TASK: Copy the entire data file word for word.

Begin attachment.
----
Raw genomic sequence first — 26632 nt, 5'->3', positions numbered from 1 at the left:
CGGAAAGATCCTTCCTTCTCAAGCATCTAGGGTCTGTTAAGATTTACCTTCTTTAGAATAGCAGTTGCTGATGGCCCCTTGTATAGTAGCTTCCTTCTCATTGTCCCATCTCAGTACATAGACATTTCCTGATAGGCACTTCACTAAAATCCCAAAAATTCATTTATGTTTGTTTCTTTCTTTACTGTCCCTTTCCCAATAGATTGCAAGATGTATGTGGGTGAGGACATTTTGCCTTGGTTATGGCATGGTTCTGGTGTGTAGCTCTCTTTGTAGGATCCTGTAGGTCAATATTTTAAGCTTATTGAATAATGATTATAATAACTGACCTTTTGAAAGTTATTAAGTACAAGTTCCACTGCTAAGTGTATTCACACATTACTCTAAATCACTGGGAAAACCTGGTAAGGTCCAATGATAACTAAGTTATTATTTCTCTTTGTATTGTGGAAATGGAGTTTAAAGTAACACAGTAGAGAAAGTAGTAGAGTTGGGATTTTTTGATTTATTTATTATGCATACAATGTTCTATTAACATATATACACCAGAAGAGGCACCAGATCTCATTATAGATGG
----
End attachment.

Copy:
Raw genomic sequence first — 26632 nt, 5'->3', positions numbered from 1 at the left:
CGGAAAGATCCTTCCTTCTCAAGCATCTAGGGTCTGTTAAGATTTACCTTCTTTAGAATAGCAGTTGCTGATGGCCCCTTGTATAGTAGCTTCCTTCTCATTGTCCCATCTCAGTACATAGACATTTCCTGATAGGCACTTCACTAAAATCCCAAAAATTCATTTATGTTTGTTTCTTTCTTTACTGTCCCTTTCCCAATAGATTGCAAGATGTATGTGGGTGAGGACATTTTGCCTTGGTTATGGCATGGTTCTGGTGTGTAGCTCTCTTTGTAGGATCCTGTAGGTCAATATTTTAAGCTTATTGAATAATGATTATAATAACTGACCTTTTGAAAGTTATTAAGTACAAGTTCCACTGCTAAGTGTATTCACACATTACTCTAAATCACTGGGAAAACCTGGTAAGGTCCAATGATAACTAAGTTATTATTTCTCTTTGTATTGTGGAAATGGAGTTTAAAGTAACACAGTAGAGAAAGTAGTAGAGTTGGGATTTTTTGATTTATTTATTATGCATACAATGTTCTATTAACATATATACACCAGAAGAGGCACCAGATCTCATTATAGATGG